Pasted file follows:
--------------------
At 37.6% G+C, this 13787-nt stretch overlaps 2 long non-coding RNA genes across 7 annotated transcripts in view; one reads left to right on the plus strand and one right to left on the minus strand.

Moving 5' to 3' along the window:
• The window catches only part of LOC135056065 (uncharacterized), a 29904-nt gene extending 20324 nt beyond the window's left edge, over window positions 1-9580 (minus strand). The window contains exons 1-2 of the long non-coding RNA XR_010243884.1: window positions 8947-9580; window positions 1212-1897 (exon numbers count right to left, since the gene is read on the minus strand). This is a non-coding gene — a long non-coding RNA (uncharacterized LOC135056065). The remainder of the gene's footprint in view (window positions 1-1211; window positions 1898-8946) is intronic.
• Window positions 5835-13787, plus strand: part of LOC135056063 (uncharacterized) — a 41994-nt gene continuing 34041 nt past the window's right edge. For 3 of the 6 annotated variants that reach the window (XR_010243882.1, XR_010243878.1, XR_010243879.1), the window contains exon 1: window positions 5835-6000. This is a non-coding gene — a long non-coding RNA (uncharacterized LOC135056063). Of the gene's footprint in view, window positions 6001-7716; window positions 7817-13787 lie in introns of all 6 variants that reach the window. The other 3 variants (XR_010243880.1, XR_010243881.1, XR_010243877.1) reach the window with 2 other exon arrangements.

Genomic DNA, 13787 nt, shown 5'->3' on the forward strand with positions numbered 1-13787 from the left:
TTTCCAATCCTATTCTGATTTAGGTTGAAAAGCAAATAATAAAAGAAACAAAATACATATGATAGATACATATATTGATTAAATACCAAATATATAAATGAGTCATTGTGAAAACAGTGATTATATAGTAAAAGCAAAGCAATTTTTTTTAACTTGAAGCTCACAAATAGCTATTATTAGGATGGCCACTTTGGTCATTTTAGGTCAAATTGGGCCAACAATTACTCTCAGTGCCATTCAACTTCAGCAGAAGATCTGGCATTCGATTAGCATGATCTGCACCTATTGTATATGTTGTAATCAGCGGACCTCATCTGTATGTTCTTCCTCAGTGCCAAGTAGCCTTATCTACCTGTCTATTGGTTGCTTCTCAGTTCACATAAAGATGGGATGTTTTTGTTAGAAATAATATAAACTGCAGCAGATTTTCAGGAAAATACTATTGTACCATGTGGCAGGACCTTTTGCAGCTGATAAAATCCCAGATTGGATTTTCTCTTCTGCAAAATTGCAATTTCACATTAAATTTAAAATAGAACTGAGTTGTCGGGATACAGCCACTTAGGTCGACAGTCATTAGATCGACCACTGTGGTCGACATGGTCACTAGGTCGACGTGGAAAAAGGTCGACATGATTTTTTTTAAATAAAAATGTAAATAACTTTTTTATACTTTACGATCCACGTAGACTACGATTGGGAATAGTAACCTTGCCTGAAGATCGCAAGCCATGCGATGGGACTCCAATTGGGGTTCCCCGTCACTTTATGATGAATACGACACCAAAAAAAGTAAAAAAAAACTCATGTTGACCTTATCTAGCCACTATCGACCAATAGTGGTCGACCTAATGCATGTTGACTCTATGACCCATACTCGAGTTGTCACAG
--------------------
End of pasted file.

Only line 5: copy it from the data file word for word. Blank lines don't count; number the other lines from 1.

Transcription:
Genomic DNA, 13787 nt, shown 5'->3' on the forward strand with positions numbered 1-13787 from the left: